“Buried Beneath the Baobab Tree,” by Adaobi Tricia Nwaubani, is a heart-wrenching reimagining of an innocent, bright young girl kidnapped by the Boko Haram terrorist group.
The book follows the Nigerian girl, one who takes care of her family, has crushes on boys, and wishes for a better education. Unnamed throughout the book, other than the nickname her mother gave her, Ya Ta, and the name that the Boko Haram forced onto her.
With a government scholarship looming on the horizon, and the boy she likes showing signs of feeling affection for her, it seems as if life is finally looking up for the girl.
She has heard snippets on her father’s old radio about how many people the Boko Haram kill, and how many women and children are kidnapped. What the girl thought was only possible in nightmares comes true: the Boko Haram men come to her own home, kill all the men, and kidnap all the women and children.
Shocked and reeling over the death of her brothers and father, she must survive life in the middle of the forest, surrounded by real life monsters. She, along with all the other kidnapped females, are forced to follow their kidnappers’ beliefs. But deep down she knows that life in the forest isn’t right, no matter how hard the men push her to believe it. Escape is something the girl dreams of, and even though it seems impossible, it’s not, and she’ll try her hardest to be free again.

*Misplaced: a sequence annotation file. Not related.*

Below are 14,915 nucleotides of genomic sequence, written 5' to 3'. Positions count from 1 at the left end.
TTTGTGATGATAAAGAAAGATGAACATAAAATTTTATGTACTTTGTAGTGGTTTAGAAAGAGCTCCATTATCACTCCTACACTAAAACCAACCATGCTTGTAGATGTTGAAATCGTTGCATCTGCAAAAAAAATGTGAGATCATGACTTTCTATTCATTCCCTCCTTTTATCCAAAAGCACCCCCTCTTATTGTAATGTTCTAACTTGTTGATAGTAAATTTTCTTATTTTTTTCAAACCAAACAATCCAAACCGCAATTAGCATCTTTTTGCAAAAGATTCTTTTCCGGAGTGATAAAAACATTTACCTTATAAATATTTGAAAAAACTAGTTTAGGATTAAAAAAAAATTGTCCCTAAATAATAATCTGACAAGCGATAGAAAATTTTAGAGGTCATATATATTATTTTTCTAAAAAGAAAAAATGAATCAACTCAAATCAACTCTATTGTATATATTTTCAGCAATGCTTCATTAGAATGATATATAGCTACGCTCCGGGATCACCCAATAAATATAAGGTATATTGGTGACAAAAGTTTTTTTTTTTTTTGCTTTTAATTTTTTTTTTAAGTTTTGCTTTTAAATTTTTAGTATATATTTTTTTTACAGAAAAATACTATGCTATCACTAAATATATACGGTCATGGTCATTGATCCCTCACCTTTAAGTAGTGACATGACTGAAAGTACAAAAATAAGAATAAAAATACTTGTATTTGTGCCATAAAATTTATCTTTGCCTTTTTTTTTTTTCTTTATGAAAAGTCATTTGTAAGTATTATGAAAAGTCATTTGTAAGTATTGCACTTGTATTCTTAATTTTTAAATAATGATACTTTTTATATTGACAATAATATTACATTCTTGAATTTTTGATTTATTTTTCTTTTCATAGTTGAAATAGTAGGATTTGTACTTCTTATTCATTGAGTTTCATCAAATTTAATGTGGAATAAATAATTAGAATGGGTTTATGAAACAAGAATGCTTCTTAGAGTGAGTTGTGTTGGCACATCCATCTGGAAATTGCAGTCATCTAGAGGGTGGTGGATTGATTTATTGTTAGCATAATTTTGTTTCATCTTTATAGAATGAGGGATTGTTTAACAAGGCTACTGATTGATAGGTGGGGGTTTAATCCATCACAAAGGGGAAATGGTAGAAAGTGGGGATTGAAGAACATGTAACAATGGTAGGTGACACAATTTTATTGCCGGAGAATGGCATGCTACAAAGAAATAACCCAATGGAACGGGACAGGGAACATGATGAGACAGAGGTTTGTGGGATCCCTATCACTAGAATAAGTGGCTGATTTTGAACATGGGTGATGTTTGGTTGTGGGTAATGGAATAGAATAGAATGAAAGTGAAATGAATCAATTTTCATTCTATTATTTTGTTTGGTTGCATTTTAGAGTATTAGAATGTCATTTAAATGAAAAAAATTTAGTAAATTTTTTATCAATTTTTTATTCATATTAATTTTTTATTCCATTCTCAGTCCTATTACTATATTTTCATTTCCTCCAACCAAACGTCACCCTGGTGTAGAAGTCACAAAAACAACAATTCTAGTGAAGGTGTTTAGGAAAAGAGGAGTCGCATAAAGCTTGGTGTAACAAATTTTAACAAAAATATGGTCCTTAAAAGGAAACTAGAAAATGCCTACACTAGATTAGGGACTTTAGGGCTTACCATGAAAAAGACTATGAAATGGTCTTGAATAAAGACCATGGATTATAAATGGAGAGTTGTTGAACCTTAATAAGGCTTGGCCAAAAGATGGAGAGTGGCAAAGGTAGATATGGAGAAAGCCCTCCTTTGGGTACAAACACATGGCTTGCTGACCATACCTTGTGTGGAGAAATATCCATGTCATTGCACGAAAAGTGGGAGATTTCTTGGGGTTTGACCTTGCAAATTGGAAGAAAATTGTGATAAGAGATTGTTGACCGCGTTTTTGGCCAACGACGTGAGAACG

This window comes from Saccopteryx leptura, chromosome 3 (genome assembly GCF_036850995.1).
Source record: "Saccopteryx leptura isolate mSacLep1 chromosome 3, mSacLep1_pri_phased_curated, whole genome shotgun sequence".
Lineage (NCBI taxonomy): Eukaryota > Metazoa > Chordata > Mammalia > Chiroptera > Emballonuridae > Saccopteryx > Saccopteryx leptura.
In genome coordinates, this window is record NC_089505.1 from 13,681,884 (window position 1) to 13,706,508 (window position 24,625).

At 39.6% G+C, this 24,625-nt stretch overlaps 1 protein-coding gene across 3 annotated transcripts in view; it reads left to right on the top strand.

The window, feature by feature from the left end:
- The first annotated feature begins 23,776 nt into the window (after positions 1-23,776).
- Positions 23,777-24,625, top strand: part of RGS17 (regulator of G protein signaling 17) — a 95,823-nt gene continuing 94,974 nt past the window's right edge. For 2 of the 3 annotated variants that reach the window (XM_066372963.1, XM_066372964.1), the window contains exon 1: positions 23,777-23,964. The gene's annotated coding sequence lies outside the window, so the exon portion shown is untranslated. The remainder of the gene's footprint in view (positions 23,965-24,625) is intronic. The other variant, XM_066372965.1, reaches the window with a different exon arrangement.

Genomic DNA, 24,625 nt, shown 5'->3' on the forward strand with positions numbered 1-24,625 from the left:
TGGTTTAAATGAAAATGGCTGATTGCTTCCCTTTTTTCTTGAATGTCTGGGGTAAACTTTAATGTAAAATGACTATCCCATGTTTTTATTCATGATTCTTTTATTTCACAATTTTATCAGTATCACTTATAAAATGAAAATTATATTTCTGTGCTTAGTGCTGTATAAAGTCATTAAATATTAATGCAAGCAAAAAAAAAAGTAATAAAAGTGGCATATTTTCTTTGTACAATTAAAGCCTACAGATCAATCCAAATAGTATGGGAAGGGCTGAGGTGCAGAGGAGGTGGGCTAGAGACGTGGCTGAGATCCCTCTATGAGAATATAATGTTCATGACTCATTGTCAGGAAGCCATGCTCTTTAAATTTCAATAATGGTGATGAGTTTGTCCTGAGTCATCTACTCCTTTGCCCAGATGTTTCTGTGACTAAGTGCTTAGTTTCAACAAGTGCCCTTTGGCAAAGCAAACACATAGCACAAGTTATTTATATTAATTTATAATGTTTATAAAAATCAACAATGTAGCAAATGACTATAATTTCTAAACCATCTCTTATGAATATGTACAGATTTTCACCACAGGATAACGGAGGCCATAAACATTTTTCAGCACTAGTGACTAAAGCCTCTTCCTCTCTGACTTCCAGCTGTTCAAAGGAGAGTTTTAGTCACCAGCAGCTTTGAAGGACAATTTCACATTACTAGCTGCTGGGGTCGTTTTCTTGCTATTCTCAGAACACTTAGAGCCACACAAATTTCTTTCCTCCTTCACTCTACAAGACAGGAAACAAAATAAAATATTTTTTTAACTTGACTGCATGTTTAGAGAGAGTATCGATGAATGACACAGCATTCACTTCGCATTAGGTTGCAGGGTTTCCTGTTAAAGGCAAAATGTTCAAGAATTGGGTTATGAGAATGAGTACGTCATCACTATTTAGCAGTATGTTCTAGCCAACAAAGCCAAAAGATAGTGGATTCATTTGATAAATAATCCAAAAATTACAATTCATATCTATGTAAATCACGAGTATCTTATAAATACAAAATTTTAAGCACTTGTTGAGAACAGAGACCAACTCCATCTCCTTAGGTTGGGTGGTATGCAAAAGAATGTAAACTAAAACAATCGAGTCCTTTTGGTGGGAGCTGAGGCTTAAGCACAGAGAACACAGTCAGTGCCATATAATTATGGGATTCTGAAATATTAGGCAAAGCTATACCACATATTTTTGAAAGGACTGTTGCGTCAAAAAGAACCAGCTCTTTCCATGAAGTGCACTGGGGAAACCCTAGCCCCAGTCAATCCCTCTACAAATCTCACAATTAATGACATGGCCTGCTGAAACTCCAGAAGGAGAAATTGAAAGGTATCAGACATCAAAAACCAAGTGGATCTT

I loved that this book was told with very short chapters because it made me deeply connect with what was happening. I loved the girl, she was so strong and smart, and I admired her actions throughout the book, even when it seemed like everyone had turned against her.
My favorite part in the entire book was the afterword by Viviana Mazza. It was deeply profound, as she shared the true story of the real girls kidnapped by the Boko Haram.
“Buried Beneath the Baobab Tree” is a very different young adult book, because it doesn't focus on Western culture. It was great to actually read a book that centered on a difficult topic presented so well to a younger audience, a truthful and necessary story in today’s world.